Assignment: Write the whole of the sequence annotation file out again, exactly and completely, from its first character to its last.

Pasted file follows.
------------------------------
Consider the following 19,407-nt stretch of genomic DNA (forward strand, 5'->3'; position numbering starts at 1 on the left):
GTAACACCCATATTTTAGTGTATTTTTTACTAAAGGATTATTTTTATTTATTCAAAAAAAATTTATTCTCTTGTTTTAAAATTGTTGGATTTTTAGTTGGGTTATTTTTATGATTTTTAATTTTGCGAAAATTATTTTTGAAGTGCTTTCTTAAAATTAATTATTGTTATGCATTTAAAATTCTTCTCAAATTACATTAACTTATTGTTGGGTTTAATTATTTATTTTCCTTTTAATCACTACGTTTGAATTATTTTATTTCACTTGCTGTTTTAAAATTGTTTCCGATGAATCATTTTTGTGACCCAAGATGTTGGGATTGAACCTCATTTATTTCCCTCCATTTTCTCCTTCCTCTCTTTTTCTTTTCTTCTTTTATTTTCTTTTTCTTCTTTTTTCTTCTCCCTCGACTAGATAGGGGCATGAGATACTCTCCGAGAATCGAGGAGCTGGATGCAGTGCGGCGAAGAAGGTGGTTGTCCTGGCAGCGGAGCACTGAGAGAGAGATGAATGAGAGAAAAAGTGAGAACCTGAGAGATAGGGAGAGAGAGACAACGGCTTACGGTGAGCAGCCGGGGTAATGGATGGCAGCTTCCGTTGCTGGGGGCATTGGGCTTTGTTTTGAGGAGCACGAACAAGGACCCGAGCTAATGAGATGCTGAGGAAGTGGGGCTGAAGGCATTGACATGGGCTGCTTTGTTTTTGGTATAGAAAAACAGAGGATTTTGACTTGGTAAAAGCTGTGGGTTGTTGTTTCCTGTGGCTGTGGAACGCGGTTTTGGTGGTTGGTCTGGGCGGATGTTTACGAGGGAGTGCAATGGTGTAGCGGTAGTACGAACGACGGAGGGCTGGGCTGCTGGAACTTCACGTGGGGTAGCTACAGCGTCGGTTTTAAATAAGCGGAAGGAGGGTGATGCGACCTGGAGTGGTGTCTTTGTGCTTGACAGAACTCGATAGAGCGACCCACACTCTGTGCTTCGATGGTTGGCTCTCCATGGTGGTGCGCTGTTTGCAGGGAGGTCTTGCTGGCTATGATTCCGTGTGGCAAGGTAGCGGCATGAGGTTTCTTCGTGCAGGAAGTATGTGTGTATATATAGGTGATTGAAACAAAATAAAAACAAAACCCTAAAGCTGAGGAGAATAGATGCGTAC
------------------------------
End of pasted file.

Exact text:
Consider the following 19,407-nt stretch of genomic DNA (forward strand, 5'->3'; position numbering starts at 1 on the left):
GTAACACCCATATTTTAGTGTATTTTTTACTAAAGGATTATTTTTATTTATTCAAAAAAAATTTATTCTCTTGTTTTAAAATTGTTGGATTTTTAGTTGGGTTATTTTTATGATTTTTAATTTTGCGAAAATTATTTTTGAAGTGCTTTCTTAAAATTAATTATTGTTATGCATTTAAAATTCTTCTCAAATTACATTAACTTATTGTTGGGTTTAATTATTTATTTTCCTTTTAATCACTACGTTTGAATTATTTTATTTCACTTGCTGTTTTAAAATTGTTTCCGATGAATCATTTTTGTGACCCAAGATGTTGGGATTGAACCTCATTTATTTCCCTCCATTTTCTCCTTCCTCTCTTTTTCTTTTCTTCTTTTATTTTCTTTTTCTTCTTTTTTCTTCTCCCTCGACTAGATAGGGGCATGAGATACTCTCCGAGAATCGAGGAGCTGGATGCAGTGCGGCGAAGAAGGTGGTTGTCCTGGCAGCGGAGCACTGAGAGAGAGATGAATGAGAGAAAAAGTGAGAACCTGAGAGATAGGGAGAGAGAGACAACGGCTTACGGTGAGCAGCCGGGGTAATGGATGGCAGCTTCCGTTGCTGGGGGCATTGGGCTTTGTTTTGAGGAGCACGAACAAGGACCCGAGCTAATGAGATGCTGAGGAAGTGGGGCTGAAGGCATTGACATGGGCTGCTTTGTTTTTGGTATAGAAAAACAGAGGATTTTGACTTGGTAAAAGCTGTGGGTTGTTGTTTCCTGTGGCTGTGGAACGCGGTTTTGGTGGTTGGTCTGGGCGGATGTTTACGAGGGAGTGCAATGGTGTAGCGGTAGTACGAACGACGGAGGGCTGGGCTGCTGGAACTTCACGTGGGGTAGCTACAGCGTCGGTTTTAAATAAGCGGAAGGAGGGTGATGCGACCTGGAGTGGTGTCTTTGTGCTTGACAGAACTCGATAGAGCGACCCACACTCTGTGCTTCGATGGTTGGCTCTCCATGGTGGTGCGCTGTTTGCAGGGAGGTCTTGCTGGCTATGATTCCGTGTGGCAAGGTAGCGGCATGAGGTTTCTTCGTGCAGGAAGTATGTGTGTATATATAGGTGATTGAAACAAAATAAAAACAAAACCCTAAAGCTGAGGAGAATAGATGCGTAC